SOME ideas are so bewildering and make such little sense, your curiosity generally gets the better of you.
I find that out the other day when I simply couldn't walk past a packet of Mountain Dew-flavoured Doritos at the grocery store.
Sure, I like Mountain Dew and Doritos. But together? The publicity stunt worked though and I forked over my $2, because most of us are willing to give anything a go once.
They tasted even worse than expected, basically the 'coronavirus of snack foods'. Chances are this abomination won't last long, but the company's quest to generate more publicity from the quirky flavour was effectively a success.
Netball Australia is taking a similar scenario by introducing a two-point 'super goal' in Super Netball games this season.
In the last five minutes of every quarter players can attempt a shot at least 1.9 metres from the hoop, which will count for two goals.
It's been met with widespread disdain, with fans angry they haven't been listened to after a poll distributed earlier this year which asked if a super-goal would be supported was met with a resounding no.
Players and coaches are fuming they weren't even consulted before arguably the biggest rule chance in netball history was confirmed just six weeks before the start of the season.
While most have hammered the chance some former players, including Australian legends Liz Ellis and Sharni Layton, have stated they're prepared to give it a chance in pointing out netball hasn't taken enough risks.
It's just the latest in a long line of hair brained schemes cooked up by sports administrators desperate to maintain relevance once their sports resume.
Their are two trains of thought here. Some say if you're standing still, you're going backwards. Others are adamant that if something ain't broke, don't fix it.
I get what Super Netball is trying to do. The last two days they've received a massive spike in exposure as people debate the merits of the rule.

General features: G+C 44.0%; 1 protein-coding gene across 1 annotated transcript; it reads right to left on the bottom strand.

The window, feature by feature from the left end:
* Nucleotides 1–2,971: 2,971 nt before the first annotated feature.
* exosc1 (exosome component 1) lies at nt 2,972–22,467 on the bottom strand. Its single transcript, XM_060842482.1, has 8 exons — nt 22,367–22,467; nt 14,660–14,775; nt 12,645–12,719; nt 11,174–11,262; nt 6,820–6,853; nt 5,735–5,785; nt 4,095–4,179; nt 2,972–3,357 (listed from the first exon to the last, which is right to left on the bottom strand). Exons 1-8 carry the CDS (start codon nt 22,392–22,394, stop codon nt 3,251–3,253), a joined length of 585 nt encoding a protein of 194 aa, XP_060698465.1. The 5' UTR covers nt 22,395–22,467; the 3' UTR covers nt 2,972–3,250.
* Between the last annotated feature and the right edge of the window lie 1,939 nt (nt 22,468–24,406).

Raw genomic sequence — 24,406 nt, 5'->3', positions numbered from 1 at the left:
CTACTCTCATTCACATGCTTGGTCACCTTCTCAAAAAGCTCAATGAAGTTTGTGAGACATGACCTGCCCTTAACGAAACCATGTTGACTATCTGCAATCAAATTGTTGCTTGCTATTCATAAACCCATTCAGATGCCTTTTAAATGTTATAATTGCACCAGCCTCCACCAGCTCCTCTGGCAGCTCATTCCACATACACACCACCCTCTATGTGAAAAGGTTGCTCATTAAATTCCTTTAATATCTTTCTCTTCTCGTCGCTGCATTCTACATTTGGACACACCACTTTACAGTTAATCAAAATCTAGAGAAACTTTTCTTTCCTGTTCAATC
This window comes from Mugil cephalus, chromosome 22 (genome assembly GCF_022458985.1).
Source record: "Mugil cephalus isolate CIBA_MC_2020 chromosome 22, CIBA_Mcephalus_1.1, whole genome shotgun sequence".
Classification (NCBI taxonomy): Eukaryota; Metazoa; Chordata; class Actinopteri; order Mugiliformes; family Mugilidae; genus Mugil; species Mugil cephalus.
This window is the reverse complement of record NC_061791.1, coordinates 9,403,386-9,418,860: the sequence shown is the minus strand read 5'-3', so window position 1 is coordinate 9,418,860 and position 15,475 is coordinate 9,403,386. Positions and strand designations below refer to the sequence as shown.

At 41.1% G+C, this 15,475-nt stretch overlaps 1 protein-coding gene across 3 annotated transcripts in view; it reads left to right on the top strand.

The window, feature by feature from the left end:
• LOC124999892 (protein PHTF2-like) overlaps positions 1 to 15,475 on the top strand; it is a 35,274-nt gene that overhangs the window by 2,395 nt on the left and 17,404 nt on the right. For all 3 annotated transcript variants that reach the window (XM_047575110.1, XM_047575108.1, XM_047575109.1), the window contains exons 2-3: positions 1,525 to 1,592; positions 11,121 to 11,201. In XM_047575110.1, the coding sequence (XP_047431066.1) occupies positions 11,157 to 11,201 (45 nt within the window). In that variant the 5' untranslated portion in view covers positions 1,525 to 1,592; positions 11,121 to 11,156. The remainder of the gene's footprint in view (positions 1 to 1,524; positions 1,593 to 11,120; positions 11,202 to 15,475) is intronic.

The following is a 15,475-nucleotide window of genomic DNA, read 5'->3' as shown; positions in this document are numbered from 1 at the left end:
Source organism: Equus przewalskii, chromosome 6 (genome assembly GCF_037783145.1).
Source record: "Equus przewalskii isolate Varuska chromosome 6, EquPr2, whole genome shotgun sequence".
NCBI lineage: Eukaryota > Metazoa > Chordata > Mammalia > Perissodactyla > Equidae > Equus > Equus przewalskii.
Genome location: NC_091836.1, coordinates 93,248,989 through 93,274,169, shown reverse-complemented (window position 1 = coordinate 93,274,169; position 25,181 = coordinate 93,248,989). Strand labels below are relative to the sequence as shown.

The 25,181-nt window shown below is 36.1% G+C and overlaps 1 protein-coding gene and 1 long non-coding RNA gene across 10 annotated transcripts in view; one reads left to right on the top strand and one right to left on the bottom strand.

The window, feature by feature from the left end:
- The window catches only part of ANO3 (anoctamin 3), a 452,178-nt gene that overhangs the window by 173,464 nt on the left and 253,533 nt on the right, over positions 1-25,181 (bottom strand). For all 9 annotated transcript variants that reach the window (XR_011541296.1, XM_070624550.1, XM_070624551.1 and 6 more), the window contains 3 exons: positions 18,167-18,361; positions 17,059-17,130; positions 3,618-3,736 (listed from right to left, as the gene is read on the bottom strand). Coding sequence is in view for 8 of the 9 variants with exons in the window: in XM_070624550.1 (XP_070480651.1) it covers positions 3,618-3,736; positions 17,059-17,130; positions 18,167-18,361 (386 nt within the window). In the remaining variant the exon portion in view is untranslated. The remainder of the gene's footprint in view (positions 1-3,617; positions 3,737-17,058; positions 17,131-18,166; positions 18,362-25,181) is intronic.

And with negotiations for a new deal with Channel Nine to begin soon, all publicity is good publicity.
Marrar netball coach Matt Scofield clearly isn't a fan.
"I don't think it's the right thing to do," he said.
"They put out a poll to the fans and it was a resounding no, then to not consult the players or coaches and just do it anyway, that was a bit much.
"It doesn't help anybody because international rules aren't like that. It's a Super Netball thing only, which is going to make it hard for players coming through to adapt."
The NRL has pulled similar moves this year by introducing a 'six again' rule and returning to a one-referee system, without consulting the clubs.
While the six again rule has made for a quicker game, has it made for a better game? I can't remember a bigger divide between the top eight and bottom eight teams, as the lower quality sides struggle to adapt to the pace of the game.
The average margin in games has increased from 11 to 17, and there is an argument fans may eventually lose interest in watching how the rule unfolds and tire of watching blowouts.
The latest sports 'hot take' arrived on Thursday when it was revealed rugby league's Australian Kangaroos are in talks with rugby union's All Blacks on playing a hybrid game.
Again, it's an idea designed to generate money and eyeballs on TV screens when the sports, rugby union especially, can use both.
But I feel the best long term strategy for rugby league is to continue building on the international game.
Once about as relevant as Sam Newman due to Australia's dominance, Tonga's upset of the Roos last year was the injection it badly needed.
Instead of building on the renewed interest by going on a tour of England, that has now been scrapped and we may not see Tonga in action again for quite some time.
Some quick money now is tempting, but the long term game of shoring up your rusted on fan base first and ensuring they're not disillusioned is still the best option.